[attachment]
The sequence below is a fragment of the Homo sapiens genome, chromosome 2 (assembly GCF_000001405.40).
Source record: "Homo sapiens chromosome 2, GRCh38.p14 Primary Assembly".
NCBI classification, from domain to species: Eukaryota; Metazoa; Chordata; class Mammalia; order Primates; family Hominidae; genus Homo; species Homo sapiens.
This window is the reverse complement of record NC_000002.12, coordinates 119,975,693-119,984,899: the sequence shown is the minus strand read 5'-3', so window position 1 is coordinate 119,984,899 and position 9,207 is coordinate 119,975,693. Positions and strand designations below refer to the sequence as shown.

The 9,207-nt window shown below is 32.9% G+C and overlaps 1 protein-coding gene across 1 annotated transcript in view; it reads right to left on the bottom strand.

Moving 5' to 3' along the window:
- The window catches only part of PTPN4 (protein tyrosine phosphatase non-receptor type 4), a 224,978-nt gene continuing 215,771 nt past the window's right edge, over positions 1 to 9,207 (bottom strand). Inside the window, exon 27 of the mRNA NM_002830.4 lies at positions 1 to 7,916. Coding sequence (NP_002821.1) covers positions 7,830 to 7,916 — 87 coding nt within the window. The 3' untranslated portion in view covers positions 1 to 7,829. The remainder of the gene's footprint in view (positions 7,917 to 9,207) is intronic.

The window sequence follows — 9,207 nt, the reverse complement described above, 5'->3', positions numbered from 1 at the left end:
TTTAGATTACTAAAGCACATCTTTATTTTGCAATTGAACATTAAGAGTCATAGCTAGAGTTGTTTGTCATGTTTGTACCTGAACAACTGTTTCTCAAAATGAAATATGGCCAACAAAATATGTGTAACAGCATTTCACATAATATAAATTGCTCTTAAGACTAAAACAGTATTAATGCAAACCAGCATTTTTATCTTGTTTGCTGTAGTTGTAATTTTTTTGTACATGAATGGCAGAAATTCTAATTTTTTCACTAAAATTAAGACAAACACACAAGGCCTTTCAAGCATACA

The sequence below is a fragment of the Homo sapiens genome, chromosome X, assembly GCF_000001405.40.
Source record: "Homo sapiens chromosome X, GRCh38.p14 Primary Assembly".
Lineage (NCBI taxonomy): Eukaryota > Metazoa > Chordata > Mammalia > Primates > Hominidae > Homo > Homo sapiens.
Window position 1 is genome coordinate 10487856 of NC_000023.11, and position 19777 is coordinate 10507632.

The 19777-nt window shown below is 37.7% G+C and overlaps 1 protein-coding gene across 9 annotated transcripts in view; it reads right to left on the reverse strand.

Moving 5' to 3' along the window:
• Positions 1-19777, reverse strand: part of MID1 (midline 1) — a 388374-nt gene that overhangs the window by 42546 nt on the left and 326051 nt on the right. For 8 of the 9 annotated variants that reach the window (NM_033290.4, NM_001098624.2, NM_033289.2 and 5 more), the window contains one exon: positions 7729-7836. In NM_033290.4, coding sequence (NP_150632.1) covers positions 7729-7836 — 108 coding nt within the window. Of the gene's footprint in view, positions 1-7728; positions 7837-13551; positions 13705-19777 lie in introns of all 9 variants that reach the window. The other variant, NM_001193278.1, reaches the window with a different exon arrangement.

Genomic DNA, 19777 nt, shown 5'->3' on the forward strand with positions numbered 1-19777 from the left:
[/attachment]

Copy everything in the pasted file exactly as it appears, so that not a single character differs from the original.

The sequence below is a fragment of the Homo sapiens genome, chromosome 2 (assembly GCF_000001405.40).
Source record: "Homo sapiens chromosome 2, GRCh38.p14 Primary Assembly".
NCBI classification, from domain to species: Eukaryota; Metazoa; Chordata; class Mammalia; order Primates; family Hominidae; genus Homo; species Homo sapiens.
This window is the reverse complement of record NC_000002.12, coordinates 119,975,693-119,984,899: the sequence shown is the minus strand read 5'-3', so window position 1 is coordinate 119,984,899 and position 9,207 is coordinate 119,975,693. Positions and strand designations below refer to the sequence as shown.

The 9,207-nt window shown below is 32.9% G+C and overlaps 1 protein-coding gene across 1 annotated transcript in view; it reads right to left on the bottom strand.

Moving 5' to 3' along the window:
- The window catches only part of PTPN4 (protein tyrosine phosphatase non-receptor type 4), a 224,978-nt gene continuing 215,771 nt past the window's right edge, over positions 1 to 9,207 (bottom strand). Inside the window, exon 27 of the mRNA NM_002830.4 lies at positions 1 to 7,916. Coding sequence (NP_002821.1) covers positions 7,830 to 7,916 — 87 coding nt within the window. The 3' untranslated portion in view covers positions 1 to 7,829. The remainder of the gene's footprint in view (positions 7,917 to 9,207) is intronic.

The window sequence follows — 9,207 nt, the reverse complement described above, 5'->3', positions numbered from 1 at the left end:
TTTAGATTACTAAAGCACATCTTTATTTTGCAATTGAACATTAAGAGTCATAGCTAGAGTTGTTTGTCATGTTTGTACCTGAACAACTGTTTCTCAAAATGAAATATGGCCAACAAAATATGTGTAACAGCATTTCACATAATATAAATTGCTCTTAAGACTAAAACAGTATTAATGCAAACCAGCATTTTTATCTTGTTTGCTGTAGTTGTAATTTTTTTGTACATGAATGGCAGAAATTCTAATTTTTTCACTAAAATTAAGACAAACACACAAGGCCTTTCAAGCATACA

The sequence below is a fragment of the Homo sapiens genome, chromosome X, assembly GCF_000001405.40.
Source record: "Homo sapiens chromosome X, GRCh38.p14 Primary Assembly".
Lineage (NCBI taxonomy): Eukaryota > Metazoa > Chordata > Mammalia > Primates > Hominidae > Homo > Homo sapiens.
Window position 1 is genome coordinate 10487856 of NC_000023.11, and position 19777 is coordinate 10507632.

The 19777-nt window shown below is 37.7% G+C and overlaps 1 protein-coding gene across 9 annotated transcripts in view; it reads right to left on the reverse strand.

Moving 5' to 3' along the window:
• Positions 1-19777, reverse strand: part of MID1 (midline 1) — a 388374-nt gene that overhangs the window by 42546 nt on the left and 326051 nt on the right. For 8 of the 9 annotated variants that reach the window (NM_033290.4, NM_001098624.2, NM_033289.2 and 5 more), the window contains one exon: positions 7729-7836. In NM_033290.4, coding sequence (NP_150632.1) covers positions 7729-7836 — 108 coding nt within the window. Of the gene's footprint in view, positions 1-7728; positions 7837-13551; positions 13705-19777 lie in introns of all 9 variants that reach the window. The other variant, NM_001193278.1, reaches the window with a different exon arrangement.

Genomic DNA, 19777 nt, shown 5'->3' on the forward strand with positions numbered 1-19777 from the left: